We human beings share 98 percent of our genes with chimpanzees. Yet humans are the dominant species on the planet - having founded civilizations and religions, developed intricate and diverse forms of communication, learned science, built cities, and created breathtaking works of art - while chimps remain animals concerned primarily with the basic necessities of survival. What is it about that two percent difference in DNA that has created such a divergence between evolutionary cousins?
In this fascinating, provocative, passionate, funny, endlessly entertaining work, renowned Pulitzer Prize-winning author and scientist Jared Diamond explores how the extraordinary human animal, in a remarkably short time, developed the capacity to rule the world...and the means to irrevocably destroy it.
©2006 Jared Diamond (P)2012 Random House Audio
Retired earlyer then expected & remain an involved intelectual activeist who finally has time to catch-up & stay current with my readings.
A superb exploration of how our growing population is mindlessly committing environmental subside, for want of a memory. Assigning our collective"willful blindness" to our utter inability in learning from history, the author builds his obvious case for including forethought in decision making processes, he concludes with an ambivalent stance for our species sustained existence.
This book is the compelling story of the rise and possible fall of humanity. Well thought out and articulately written, this. Book brings together many facts from a surprising diversity of disciplines to bare the the side of human progress that we would rather not see.
One of the best I have listened to so far. Rob does an outstanding job delivering Jared's book.
Other books by Jared. Guns, Germs and Steel but I like this one more
His own personal tone driven by the content keeps you focused and interested
Yes, this book covers interesting new ground, and has a summary of Diamond's views
The Moral Animal by Robert Wright has a similar theme, it has less original insights, but goes further along the evolutionary line of thinking. If you like this book and it s viewpoint, you'll love the Moral Animal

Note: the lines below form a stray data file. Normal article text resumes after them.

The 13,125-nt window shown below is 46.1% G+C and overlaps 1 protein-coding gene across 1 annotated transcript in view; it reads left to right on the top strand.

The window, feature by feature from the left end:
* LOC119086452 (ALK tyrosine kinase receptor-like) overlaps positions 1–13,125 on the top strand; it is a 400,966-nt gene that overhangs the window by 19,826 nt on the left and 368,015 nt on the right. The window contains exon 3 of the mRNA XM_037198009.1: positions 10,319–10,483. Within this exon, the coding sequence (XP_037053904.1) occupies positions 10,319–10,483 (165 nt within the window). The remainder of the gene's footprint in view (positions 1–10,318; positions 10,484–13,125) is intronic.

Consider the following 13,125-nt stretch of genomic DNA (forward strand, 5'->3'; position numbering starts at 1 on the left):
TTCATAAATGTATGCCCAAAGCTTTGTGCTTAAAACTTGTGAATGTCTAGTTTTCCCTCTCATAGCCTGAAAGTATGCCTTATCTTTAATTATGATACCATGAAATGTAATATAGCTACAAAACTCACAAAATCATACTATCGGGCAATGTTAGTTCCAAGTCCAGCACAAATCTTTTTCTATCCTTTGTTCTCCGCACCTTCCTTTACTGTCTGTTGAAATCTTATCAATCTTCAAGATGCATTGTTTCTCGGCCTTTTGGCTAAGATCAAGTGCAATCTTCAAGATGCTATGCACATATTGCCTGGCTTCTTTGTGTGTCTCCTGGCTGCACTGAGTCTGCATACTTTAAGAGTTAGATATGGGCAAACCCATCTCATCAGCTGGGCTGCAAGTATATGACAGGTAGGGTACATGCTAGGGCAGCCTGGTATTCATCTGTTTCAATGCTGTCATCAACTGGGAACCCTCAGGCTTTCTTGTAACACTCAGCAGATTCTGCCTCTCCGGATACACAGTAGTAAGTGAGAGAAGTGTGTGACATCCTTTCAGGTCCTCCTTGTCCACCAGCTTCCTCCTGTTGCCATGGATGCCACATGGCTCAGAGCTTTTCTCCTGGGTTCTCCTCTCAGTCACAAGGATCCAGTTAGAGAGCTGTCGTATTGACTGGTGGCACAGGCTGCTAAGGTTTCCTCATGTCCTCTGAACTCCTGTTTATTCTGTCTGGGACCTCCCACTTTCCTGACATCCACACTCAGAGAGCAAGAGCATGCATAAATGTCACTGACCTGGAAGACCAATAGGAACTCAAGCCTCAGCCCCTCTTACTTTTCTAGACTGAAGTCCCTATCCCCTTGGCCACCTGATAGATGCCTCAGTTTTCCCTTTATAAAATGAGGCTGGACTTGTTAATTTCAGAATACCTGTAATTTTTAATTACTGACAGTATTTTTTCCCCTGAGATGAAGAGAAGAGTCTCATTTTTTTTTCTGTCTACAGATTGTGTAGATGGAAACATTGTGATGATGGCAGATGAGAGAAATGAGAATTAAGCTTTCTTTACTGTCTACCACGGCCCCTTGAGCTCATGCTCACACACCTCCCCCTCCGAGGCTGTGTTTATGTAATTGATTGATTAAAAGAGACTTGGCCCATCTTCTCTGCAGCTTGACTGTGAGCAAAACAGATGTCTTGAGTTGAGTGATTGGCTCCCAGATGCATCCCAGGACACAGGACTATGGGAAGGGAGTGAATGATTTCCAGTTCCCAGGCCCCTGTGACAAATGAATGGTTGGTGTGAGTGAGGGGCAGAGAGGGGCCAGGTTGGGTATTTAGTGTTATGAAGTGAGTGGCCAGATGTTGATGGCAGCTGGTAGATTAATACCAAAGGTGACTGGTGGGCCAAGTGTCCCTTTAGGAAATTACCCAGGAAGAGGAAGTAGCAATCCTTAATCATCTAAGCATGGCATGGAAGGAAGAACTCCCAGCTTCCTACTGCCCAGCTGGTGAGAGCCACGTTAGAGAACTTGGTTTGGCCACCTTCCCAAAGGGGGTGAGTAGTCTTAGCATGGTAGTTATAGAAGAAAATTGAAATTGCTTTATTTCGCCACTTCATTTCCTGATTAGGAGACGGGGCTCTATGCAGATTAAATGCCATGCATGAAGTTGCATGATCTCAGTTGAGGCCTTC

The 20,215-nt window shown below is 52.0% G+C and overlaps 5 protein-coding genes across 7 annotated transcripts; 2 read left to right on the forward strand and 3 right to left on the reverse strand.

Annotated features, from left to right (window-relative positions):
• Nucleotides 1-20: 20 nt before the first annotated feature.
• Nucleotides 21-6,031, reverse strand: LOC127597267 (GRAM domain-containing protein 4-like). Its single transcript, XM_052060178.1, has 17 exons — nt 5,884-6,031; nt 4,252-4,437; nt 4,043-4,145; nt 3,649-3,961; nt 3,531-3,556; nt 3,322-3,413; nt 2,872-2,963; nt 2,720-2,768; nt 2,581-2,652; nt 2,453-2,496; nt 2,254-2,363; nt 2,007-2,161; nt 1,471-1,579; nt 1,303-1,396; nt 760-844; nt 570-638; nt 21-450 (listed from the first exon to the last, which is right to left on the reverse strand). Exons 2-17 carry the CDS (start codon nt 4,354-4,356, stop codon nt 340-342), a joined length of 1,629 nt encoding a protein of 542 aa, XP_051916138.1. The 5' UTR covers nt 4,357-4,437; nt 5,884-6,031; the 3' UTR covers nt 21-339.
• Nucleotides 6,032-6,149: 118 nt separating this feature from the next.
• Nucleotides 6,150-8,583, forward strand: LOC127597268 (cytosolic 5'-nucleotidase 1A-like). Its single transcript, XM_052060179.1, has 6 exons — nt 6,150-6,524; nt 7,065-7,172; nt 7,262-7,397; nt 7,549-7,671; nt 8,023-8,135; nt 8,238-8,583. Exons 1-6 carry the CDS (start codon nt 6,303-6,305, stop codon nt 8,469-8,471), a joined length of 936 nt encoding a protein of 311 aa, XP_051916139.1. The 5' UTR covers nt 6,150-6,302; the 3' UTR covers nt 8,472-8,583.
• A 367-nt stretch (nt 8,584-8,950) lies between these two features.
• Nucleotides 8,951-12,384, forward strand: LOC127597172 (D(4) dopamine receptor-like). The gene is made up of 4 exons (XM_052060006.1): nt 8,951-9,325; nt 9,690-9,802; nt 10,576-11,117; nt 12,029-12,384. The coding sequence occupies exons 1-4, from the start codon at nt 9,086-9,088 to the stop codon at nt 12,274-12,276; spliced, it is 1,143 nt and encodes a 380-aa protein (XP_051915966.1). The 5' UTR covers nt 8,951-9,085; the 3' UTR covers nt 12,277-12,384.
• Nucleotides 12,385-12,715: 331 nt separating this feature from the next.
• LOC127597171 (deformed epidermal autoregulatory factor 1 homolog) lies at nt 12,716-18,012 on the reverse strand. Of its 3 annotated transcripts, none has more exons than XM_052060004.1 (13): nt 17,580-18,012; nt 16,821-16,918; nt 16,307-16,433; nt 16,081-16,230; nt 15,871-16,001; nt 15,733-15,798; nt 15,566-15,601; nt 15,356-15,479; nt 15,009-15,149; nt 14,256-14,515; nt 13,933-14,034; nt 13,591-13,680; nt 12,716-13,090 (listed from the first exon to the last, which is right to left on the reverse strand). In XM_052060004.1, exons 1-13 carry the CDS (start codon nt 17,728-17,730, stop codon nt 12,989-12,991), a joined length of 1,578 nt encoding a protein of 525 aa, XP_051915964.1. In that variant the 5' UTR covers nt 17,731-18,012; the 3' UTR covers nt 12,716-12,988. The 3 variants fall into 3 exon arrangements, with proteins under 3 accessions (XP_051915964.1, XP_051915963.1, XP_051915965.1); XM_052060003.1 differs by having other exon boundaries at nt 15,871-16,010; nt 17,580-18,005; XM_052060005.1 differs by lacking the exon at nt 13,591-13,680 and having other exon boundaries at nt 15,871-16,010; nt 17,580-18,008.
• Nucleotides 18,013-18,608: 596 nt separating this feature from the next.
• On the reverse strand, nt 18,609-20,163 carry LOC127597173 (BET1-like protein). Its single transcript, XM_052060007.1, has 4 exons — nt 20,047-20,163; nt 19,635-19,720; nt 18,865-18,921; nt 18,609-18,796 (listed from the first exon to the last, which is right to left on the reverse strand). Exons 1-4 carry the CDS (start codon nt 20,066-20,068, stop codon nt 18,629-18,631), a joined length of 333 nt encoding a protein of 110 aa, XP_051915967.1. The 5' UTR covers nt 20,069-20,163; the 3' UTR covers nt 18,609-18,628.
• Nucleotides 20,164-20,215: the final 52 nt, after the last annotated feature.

Some of Jared Diamond's character comes out in this, a slightly more personal book.
I'm such a chimp
Diamon tells us why we know what we know (or think we know).
Too long for that, but it's good for long stretches (like a road trip)
Originally written in 1991 but still a great read.
A very compelling listen.
The story sucked me in and I found myself listening much longer than I had meant to several times.
Fascinating topic that is well researched, backed up with logical thought, and presented in a fashion that is easy for an non expert to understand.
If you have any interest in evolution and the effects that it had on making who we are now, I would highly suggest this book to you.
This book anticipates some of the great ideas developed further in his Guns, Germs, and Steel. But in part 3, chapter 11, I think his explanation of the animal precursors of drug abuse and its links to displays of fitness are way off.
interesting but disappointing
probably not. Author mixes science (which is the interesting part) with politics, such as global warming, green movement, etc. which is not.
Also some of the chapters contain re-hashing of material from other books by the author. Maybe not such a big deal, but just be informed.
I don't regret the time or money I spent on this book, but I can certainly see why it's not as famous as his _Collapse_ or _Guns, Germs and Steel_. Part of the problem is that some of his points here are also made, more convincingly and intriguingly, in those other books.
Another problem is that some of his arguments here seem shaky even to a non-expert like me. For example, Diamond suggests that menopause evolved to help women survive to care for their first few children by preventing death in childbirth later on. If so, why does menopause not occur until AFTER most of a women's children are old enough not to need care by the mother? He also argues that the use of alcohol, tobacco, and other substances arose from the desire to show off one's strength and health by poisoning oneself and surviving. This is not convincing either: why wouldn't most societies use more toxic and less enjoyable chemicals if showing toughness was the main result?
His chapters that focus on comparing humans to other animals are much stronger, and the sections on language and art are the high points of the book. The section on the advantages of hunter-gatherer over agricultural societies will be nothing new to anyone who knows ancient archaeology or the "paleo diet", but is still enjoyable.
Bottom line: If you haven't read or heard Diamond's other books first, start with _Collapse_ (the unabridged version) and then _Guns, Germs, and Steel_. They're much, much better. But this one is still better than most of what's out there.
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